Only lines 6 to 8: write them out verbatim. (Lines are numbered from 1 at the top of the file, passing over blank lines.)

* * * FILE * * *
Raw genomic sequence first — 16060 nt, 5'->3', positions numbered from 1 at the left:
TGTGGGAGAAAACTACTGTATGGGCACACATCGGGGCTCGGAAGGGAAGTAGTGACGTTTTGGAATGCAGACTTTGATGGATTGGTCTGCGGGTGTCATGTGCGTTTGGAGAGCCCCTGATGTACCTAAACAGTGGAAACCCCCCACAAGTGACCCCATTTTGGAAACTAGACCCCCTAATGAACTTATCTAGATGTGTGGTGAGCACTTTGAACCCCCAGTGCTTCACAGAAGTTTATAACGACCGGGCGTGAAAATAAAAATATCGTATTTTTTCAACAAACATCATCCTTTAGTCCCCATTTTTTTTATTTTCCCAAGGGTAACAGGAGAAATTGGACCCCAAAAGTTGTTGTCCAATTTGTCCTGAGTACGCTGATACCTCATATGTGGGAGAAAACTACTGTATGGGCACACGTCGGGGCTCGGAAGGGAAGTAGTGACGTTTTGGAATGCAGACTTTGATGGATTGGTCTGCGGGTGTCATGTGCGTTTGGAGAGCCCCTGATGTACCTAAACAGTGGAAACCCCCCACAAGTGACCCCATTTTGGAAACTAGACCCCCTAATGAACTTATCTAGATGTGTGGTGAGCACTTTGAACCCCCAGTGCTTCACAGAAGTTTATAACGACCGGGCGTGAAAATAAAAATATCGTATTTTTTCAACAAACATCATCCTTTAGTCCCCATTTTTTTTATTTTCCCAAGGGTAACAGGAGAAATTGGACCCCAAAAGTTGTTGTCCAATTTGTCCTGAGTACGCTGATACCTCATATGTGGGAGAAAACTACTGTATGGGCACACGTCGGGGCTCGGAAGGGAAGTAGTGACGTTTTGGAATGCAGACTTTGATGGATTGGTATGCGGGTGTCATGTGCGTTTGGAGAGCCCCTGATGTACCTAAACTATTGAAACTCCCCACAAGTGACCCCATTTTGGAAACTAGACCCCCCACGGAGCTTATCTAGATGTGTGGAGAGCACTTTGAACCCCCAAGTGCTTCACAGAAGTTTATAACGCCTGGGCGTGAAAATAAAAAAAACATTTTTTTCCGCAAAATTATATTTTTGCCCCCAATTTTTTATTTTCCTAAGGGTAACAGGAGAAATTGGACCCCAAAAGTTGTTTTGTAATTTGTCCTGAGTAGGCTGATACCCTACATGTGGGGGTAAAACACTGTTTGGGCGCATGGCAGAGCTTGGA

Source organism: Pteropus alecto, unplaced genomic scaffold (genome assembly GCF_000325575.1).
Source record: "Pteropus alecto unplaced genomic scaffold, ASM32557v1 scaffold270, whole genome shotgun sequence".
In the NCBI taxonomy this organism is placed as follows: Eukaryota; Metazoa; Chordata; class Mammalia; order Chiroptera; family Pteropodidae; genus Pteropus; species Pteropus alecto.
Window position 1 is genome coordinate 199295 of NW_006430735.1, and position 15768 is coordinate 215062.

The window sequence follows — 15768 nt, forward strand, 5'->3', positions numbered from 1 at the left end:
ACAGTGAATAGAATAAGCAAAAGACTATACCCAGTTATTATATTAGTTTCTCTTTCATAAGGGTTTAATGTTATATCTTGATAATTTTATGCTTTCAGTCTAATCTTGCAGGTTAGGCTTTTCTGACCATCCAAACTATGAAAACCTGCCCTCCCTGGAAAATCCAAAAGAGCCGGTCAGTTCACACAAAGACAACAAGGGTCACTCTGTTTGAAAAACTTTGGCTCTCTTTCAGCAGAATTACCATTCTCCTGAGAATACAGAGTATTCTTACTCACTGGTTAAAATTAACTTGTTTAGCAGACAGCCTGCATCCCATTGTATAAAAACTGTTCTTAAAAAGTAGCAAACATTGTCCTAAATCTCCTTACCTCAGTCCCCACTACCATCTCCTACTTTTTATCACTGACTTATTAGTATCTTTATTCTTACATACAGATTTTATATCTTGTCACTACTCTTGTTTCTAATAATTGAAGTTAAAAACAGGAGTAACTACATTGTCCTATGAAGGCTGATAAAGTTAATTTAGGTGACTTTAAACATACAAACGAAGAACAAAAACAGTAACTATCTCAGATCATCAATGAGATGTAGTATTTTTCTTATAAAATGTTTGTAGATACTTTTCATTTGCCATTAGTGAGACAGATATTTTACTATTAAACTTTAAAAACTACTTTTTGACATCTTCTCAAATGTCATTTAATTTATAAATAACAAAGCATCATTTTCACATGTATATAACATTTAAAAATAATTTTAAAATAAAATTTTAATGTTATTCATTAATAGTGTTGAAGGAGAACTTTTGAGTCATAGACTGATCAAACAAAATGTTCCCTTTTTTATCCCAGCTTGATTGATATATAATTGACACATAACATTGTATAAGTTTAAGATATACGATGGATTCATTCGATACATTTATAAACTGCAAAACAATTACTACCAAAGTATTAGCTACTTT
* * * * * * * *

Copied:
Window position 1 is genome coordinate 199295 of NW_006430735.1, and position 15768 is coordinate 215062.

The window sequence follows — 15768 nt, forward strand, 5'->3', positions numbered from 1 at the left end:
ACAGTGAATAGAATAAGCAAAAGACTATACCCAGTTATTATATTAGTTTCTCTTTCATAAGGGTTTAATGTTATATCTTGATAATTTTATGCTTTCAGTCTAATCTTGCAGGTTAGGCTTTTCTGACCATCCAAACTATGAAAACCTGCCCTCCCTGGAAAATCCAAAAGAGCCGGTCAGTTCACACAAAGACAACAAGGGTCACTCTGTTTGAAAAACTTTGGCTCTCTTTCAGCAGAATTACCATTCTCCTGAGAATACAGAGTATTCTTACTCACTGGTTAAAATTAACTTGTTTAGCAGACAGCCTGCATCCCATTGTATAAAAACTGTTCTTAAAAAGTAGCAAACATTGTCCTAAATCTCCTTACCTCAGTCCCCACTACCATCTCCTACTTTTTATCACTGACTTATTAGTATCTTTATTCTTACATACAGATTTTATATCTTGTCACTACTCTTGTTTCTAATAATTGAAGTTAAAAACAGGAGTAACTACATTGTCCTATGAAGGCTGATAAAGTTAATTTAGGTGACTTTAAACATACAAACGAAGAACAAAAACAGTAACTATCTCAGATCATCAATGAGATGTAGTATTTTTCTTATAAAATGTTTGTAGATACTTTTCATTTGCCATTAGTGAGACAGATATTTTACTATTAAACTTTAAAAACTACTTTTTGACATCTTCTCAAATGTCATTTAATTTATAAATAACAAAGCATCATTTTCACATGTATATAACATTTAAAAATAATTTTAAAATAAAATTTTAATGTTATTCATTAATAGTGTTGAAGGAGAACTTTTGAGTCATAGACTGATCAAACAAAATGTTCCCTTTTTTATCCCAGCTTGATTGATATATAATTGACACATAACATTGTATAAGTTTAAGATATACGATGGATTCATTCGATACATTTATAAACTGCAAAACAATTACTACCAAAGTATTAGCTACTTT